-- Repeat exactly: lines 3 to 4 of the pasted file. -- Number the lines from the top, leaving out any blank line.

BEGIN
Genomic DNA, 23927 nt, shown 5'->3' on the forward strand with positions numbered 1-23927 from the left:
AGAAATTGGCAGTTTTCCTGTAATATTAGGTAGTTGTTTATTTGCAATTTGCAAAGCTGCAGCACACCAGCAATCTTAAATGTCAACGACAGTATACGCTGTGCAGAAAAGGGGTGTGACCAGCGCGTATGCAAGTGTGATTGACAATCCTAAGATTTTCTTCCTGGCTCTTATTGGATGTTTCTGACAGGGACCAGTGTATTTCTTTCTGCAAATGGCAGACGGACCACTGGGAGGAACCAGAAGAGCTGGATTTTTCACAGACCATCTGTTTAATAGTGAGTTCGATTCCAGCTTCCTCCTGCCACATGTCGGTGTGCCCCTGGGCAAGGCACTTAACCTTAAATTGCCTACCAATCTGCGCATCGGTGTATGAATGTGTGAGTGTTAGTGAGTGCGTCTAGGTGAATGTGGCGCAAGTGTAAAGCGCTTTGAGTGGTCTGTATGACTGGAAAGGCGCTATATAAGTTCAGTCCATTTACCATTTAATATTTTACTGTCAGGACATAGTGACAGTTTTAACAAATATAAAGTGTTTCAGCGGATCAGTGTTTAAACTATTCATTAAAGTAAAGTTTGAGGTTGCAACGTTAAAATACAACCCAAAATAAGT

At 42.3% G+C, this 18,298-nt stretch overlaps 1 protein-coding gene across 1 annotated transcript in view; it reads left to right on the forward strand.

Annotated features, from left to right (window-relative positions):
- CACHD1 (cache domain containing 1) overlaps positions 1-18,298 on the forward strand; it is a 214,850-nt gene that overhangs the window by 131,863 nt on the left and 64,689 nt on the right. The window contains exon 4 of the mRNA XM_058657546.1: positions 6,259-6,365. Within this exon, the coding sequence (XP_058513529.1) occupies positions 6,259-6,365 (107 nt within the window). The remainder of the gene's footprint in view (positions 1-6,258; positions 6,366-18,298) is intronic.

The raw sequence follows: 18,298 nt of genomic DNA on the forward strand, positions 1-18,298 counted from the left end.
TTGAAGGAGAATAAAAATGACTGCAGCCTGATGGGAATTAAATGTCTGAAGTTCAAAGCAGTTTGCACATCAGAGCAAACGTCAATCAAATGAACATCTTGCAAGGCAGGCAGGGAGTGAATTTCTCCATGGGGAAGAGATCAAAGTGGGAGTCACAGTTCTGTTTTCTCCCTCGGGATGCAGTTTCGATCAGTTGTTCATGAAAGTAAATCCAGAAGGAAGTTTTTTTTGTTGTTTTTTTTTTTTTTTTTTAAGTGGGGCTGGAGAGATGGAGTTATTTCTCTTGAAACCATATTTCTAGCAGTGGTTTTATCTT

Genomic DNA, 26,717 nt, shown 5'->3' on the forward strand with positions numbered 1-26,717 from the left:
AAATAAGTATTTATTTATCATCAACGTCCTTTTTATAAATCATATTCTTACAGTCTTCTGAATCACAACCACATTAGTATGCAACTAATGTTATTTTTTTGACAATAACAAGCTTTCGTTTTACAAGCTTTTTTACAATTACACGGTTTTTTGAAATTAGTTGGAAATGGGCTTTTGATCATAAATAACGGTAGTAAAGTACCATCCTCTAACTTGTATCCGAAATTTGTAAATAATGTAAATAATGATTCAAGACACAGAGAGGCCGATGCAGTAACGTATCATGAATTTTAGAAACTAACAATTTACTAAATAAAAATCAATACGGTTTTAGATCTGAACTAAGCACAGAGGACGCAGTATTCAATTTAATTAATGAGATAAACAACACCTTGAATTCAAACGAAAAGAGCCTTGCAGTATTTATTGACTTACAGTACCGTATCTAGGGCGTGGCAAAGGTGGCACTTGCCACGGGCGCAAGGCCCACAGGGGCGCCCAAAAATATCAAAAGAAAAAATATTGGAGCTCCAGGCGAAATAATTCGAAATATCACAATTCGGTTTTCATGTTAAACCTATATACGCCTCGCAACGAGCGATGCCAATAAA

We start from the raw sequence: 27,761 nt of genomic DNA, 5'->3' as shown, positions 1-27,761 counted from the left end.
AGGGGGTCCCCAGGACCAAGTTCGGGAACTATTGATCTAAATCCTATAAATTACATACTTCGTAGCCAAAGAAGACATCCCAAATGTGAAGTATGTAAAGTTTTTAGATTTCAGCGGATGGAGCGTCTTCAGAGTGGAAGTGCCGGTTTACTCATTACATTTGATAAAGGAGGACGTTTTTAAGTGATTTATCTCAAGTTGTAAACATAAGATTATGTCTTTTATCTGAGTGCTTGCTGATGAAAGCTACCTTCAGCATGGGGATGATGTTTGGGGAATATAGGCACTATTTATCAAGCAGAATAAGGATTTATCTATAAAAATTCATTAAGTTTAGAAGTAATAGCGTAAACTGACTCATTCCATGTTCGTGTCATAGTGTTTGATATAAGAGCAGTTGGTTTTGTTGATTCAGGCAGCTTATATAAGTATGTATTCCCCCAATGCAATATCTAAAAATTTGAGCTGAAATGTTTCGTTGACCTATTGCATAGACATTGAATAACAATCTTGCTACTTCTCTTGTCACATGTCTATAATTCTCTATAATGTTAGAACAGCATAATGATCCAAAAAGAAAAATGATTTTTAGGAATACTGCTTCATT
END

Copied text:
At 42.3% G+C, this 18,298-nt stretch overlaps 1 protein-coding gene across 1 annotated transcript in view; it reads left to right on the forward strand.

Annotated features, from left to right (window-relative positions):